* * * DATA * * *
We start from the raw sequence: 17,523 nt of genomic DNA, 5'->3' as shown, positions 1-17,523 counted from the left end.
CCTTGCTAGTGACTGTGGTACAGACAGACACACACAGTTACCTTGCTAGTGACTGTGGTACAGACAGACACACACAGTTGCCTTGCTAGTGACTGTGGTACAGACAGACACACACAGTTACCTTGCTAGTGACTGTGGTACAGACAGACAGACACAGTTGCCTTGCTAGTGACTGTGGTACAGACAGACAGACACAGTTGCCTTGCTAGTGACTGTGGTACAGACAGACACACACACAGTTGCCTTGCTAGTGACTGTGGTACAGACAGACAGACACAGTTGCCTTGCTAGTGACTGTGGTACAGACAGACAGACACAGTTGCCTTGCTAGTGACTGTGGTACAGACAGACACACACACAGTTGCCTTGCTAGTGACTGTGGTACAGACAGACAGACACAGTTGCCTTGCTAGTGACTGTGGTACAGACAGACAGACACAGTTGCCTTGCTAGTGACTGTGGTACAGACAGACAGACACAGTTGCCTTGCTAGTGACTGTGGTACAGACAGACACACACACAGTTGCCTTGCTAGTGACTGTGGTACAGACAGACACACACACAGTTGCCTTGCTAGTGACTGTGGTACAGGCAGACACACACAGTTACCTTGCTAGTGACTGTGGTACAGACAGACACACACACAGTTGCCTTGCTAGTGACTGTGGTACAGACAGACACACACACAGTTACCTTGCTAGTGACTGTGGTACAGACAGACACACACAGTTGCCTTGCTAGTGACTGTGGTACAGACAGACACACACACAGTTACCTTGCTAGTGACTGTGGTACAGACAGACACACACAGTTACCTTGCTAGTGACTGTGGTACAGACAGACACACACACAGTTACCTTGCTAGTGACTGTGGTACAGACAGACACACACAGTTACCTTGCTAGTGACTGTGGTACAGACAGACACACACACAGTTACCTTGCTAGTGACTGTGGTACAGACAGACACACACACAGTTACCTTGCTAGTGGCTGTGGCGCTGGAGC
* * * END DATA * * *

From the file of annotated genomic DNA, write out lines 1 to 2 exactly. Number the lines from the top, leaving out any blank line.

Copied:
We start from the raw sequence: 17,523 nt of genomic DNA, 5'->3' as shown, positions 1-17,523 counted from the left end.
CCTTGCTAGTGACTGTGGTACAGACAGACACACACAGTTACCTTGCTAGTGACTGTGGTACAGACAGACACACACAGTTGCCTTGCTAGTGACTGTGGTACAGACAGACACACACAGTTACCTTGCTAGTGACTGTGGTACAGACAGACAGACACAGTTGCCTTGCTAGTGACTGTGGTACAGACAGACAGACACAGTTGCCTTGCTAGTGACTGTGGTACAGACAGACACACACACAGTTGCCTTGCTAGTGACTGTGGTACAGACAGACAGACACAGTTGCCTTGCTAGTGACTGTGGTACAGACAGACAGACACAGTTGCCTTGCTAGTGACTGTGGTACAGACAGACACACACACAGTTGCCTTGCTAGTGACTGTGGTACAGACAGACAGACACAGTTGCCTTGCTAGTGACTGTGGTACAGACAGACAGACACAGTTGCCTTGCTAGTGACTGTGGTACAGACAGACAGACACAGTTGCCTTGCTAGTGACTGTGGTACAGACAGACACACACACAGTTGCCTTGCTAGTGACTGTGGTACAGACAGACACACACACAGTTGCCTTGCTAGTGACTGTGGTACAGGCAGACACACACAGTTACCTTGCTAGTGACTGTGGTACAGACAGACACACACACAGTTGCCTTGCTAGTGACTGTGGTACAGACAGACACACACACAGTTACCTTGCTAGTGACTGTGGTACAGACAGACACACACAGTTGCCTTGCTAGTGACTGTGGTACAGACAGACACACACACAGTTACCTTGCTAGTGACTGTGGTACAGACAGACACACACAGTTACCTTGCTAGTGACTGTGGTACAGACAGACACACACACAGTTACCTTGCTAGTGACTGTGGTACAGACAGACACACACAGTTACCTTGCTAGTGACTGTGGTACAGACAGACACACACACAGTTACCTTGCTAGTGACTGTGGTACAGACAGACACACACACAGTTACCTTGCTAGTGGCTGTGGCGCTGGAGC